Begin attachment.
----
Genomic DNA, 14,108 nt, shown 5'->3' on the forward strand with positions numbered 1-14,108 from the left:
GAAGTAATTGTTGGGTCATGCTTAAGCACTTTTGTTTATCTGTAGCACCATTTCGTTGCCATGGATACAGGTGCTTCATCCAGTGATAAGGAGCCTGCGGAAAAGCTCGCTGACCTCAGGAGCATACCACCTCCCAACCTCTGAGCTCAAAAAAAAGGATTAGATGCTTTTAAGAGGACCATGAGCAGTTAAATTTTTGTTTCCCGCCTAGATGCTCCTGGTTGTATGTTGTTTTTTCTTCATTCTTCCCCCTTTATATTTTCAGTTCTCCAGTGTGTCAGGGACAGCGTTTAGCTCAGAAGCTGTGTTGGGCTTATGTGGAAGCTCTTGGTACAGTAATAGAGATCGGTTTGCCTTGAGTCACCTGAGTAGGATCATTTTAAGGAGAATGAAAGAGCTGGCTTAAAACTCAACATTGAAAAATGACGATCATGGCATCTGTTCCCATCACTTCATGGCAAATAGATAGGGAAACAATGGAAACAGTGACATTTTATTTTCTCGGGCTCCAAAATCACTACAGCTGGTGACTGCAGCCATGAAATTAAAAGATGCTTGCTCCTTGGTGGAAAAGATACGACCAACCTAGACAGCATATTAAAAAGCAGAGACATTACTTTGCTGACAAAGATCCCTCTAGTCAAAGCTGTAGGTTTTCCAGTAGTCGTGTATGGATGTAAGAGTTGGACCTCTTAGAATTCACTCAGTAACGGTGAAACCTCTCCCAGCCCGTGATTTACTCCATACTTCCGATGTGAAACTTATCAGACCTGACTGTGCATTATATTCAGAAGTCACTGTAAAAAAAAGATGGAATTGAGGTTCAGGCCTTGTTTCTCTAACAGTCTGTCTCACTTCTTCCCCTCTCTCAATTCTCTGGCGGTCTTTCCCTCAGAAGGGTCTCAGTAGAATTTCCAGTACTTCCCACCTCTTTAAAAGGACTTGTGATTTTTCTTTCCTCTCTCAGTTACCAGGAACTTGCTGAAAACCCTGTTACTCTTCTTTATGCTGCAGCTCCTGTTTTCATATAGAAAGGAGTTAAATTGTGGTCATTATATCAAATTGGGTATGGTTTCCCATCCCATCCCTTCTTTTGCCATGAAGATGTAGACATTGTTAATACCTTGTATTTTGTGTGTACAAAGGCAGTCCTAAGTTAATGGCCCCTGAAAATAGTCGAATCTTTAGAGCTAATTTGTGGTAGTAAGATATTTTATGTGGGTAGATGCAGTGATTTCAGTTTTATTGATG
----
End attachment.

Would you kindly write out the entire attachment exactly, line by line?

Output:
Genomic DNA, 14,108 nt, shown 5'->3' on the forward strand with positions numbered 1-14,108 from the left:
GAAGTAATTGTTGGGTCATGCTTAAGCACTTTTGTTTATCTGTAGCACCATTTCGTTGCCATGGATACAGGTGCTTCATCCAGTGATAAGGAGCCTGCGGAAAAGCTCGCTGACCTCAGGAGCATACCACCTCCCAACCTCTGAGCTCAAAAAAAAGGATTAGATGCTTTTAAGAGGACCATGAGCAGTTAAATTTTTGTTTCCCGCCTAGATGCTCCTGGTTGTATGTTGTTTTTTCTTCATTCTTCCCCCTTTATATTTTCAGTTCTCCAGTGTGTCAGGGACAGCGTTTAGCTCAGAAGCTGTGTTGGGCTTATGTGGAAGCTCTTGGTACAGTAATAGAGATCGGTTTGCCTTGAGTCACCTGAGTAGGATCATTTTAAGGAGAATGAAAGAGCTGGCTTAAAACTCAACATTGAAAAATGACGATCATGGCATCTGTTCCCATCACTTCATGGCAAATAGATAGGGAAACAATGGAAACAGTGACATTTTATTTTCTCGGGCTCCAAAATCACTACAGCTGGTGACTGCAGCCATGAAATTAAAAGATGCTTGCTCCTTGGTGGAAAAGATACGACCAACCTAGACAGCATATTAAAAAGCAGAGACATTACTTTGCTGACAAAGATCCCTCTAGTCAAAGCTGTAGGTTTTCCAGTAGTCGTGTATGGATGTAAGAGTTGGACCTCTTAGAATTCACTCAGTAACGGTGAAACCTCTCCCAGCCCGTGATTTACTCCATACTTCCGATGTGAAACTTATCAGACCTGACTGTGCATTATATTCAGAAGTCACTGTAAAAAAAAGATGGAATTGAGGTTCAGGCCTTGTTTCTCTAACAGTCTGTCTCACTTCTTCCCCTCTCTCAATTCTCTGGCGGTCTTTCCCTCAGAAGGGTCTCAGTAGAATTTCCAGTACTTCCCACCTCTTTAAAAGGACTTGTGATTTTTCTTTCCTCTCTCAGTTACCAGGAACTTGCTGAAAACCCTGTTACTCTTCTTTATGCTGCAGCTCCTGTTTTCATATAGAAAGGAGTTAAATTGTGGTCATTATATCAAATTGGGTATGGTTTCCCATCCCATCCCTTCTTTTGCCATGAAGATGTAGACATTGTTAATACCTTGTATTTTGTGTGTACAAAGGCAGTCCTAAGTTAATGGCCCCTGAAAATAGTCGAATCTTTAGAGCTAATTTGTGGTAGTAAGATATTTTATGTGGGTAGATGCAGTGATTTCAGTTTTATTGATG